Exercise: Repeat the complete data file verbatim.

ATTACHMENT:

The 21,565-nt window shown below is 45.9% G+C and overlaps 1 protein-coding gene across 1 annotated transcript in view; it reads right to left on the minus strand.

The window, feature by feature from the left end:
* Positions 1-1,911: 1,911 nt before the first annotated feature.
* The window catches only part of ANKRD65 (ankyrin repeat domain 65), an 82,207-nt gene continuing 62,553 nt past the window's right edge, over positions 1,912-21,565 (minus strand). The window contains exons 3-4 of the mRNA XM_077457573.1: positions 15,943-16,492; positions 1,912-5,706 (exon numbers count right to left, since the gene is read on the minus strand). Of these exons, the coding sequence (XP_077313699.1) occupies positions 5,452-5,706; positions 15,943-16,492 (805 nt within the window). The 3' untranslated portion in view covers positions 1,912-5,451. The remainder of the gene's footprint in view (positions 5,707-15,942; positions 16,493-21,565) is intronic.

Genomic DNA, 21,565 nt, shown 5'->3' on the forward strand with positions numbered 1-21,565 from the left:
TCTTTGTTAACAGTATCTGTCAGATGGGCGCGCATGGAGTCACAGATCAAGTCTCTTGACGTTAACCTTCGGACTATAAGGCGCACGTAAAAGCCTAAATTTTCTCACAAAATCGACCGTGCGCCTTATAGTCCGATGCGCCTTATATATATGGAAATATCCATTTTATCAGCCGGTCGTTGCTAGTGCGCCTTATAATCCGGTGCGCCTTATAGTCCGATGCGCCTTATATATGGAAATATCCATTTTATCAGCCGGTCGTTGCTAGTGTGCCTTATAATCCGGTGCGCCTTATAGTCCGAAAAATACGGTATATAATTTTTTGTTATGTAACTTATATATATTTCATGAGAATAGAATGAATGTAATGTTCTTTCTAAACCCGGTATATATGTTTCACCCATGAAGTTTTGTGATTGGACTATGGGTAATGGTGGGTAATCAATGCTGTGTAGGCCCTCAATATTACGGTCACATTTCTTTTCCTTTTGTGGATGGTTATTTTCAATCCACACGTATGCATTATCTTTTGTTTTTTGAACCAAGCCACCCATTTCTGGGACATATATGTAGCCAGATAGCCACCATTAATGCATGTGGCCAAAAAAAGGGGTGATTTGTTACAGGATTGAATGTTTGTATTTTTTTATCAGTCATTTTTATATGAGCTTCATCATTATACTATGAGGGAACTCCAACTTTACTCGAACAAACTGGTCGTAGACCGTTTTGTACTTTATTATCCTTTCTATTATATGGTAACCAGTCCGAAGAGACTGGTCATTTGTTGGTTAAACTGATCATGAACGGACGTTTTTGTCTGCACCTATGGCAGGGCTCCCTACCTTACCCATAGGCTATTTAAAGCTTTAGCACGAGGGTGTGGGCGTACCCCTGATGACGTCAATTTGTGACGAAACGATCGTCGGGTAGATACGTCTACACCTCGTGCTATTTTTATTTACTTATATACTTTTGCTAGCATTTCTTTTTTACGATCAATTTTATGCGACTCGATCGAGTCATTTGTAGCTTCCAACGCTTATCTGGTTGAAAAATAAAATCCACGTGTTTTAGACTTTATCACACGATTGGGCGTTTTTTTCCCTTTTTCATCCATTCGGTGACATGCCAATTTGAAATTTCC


The 21,565-nt window shown below is 45.9% G+C and overlaps 1 protein-coding gene across 1 annotated transcript in view; it reads right to left on the minus strand.

The window, feature by feature from the left end:
* Positions 1-1,911: 1,911 nt before the first annotated feature.
* The window catches only part of ANKRD65 (ankyrin repeat domain 65), an 82,207-nt gene continuing 62,553 nt past the window's right edge, over positions 1,912-21,565 (minus strand). The window contains exons 3-4 of the mRNA XM_077457573.1: positions 15,943-16,492; positions 1,912-5,706 (exon numbers count right to left, since the gene is read on the minus strand). Of these exons, the coding sequence (XP_077313699.1) occupies positions 5,452-5,706; positions 15,943-16,492 (805 nt within the window). The 3' untranslated portion in view covers positions 1,912-5,451. The remainder of the gene's footprint in view (positions 5,707-15,942; positions 16,493-21,565) is intronic.

Genomic DNA, 21,565 nt, shown 5'->3' on the forward strand with positions numbered 1-21,565 from the left:
TCTTTGTTAACAGTATCTGTCAGATGGGCGCGCATGGAGTCACAGATCAAGTCTCTTGACGTTAACCTTCGGACTATAAGGCGCACGTAAAAGCCTAAATTTTCTCACAAAATCGACCGTGCGCCTTATAGTCCGATGCGCCTTATATATATGGAAATATCCATTTTATCAGCCGGTCGTTGCTAGTGCGCCTTATAATCCGGTGCGCCTTATAGTCCGATGCGCCTTATATATGGAAATATCCATTTTATCAGCCGGTCGTTGCTAGTGTGCCTTATAATCCGGTGCGCCTTATAGTCCGAAAAATACGGTATATAATTTTTTGTTATGTAACTTATATATATTTCATGAGAATAGAATGAATGTAATGTTCTTTCTAAACCCGGTATATATGTTTCACCCATGAAGTTTTGTGATTGGACTATGGGTAATGGTGGGTAATCAATGCTGTGTAGGCCCTCAATATTACGGTCACATTTCTTTTCCTTTTGTGGATGGTTATTTTCAATCCACACGTATGCATTATCTTTTGTTTTTTGAACCAAGCCACCCATTTCTGGGACATATATGTAGCCAGATAGCCACCATTAATGCATGTGGCCAAAAAAAGGGGTGATTTGTTACAGGATTGAATGTTTGTATTTTTTTATCAGTCATTTTTATATGAGCTTCATCATTATACTATGAGGGAACTCCAACTTTACTCGAACAAACTGGTCGTAGACCGTTTTGTACTTTATTATCCTTTCTATTATATGGTAACCAGTCCGAAGAGACTGGTCATTTGTTGGTTAAACTGATCATGAACGGACGTTTTTGTCTGCACCTATGGCAGGGCTCCCTACCTTACCCATAGGCTATTTAAAGCTTTAGCACGAGGGTGTGGGCGTACCCCTGATGACGTCAATTTGTGACGAAACGATCGTCGGGTAGATACGTCTACACCTCGTGCTATTTTTATTTACTTATATACTTTTGCTAGCATTTCTTTTTTACGATCAATTTTATGCGACTCGATCGAGTCATTTGTAGCTTCCAACGCTTATCTGGTTGAAAAATAAAATCCACGTGTTTTAGACTTTATCACACGATTGGGCGTTTTTTTCCCTTTTTCATCCATTCGGTGACATGCCAATTTGAAATTTCC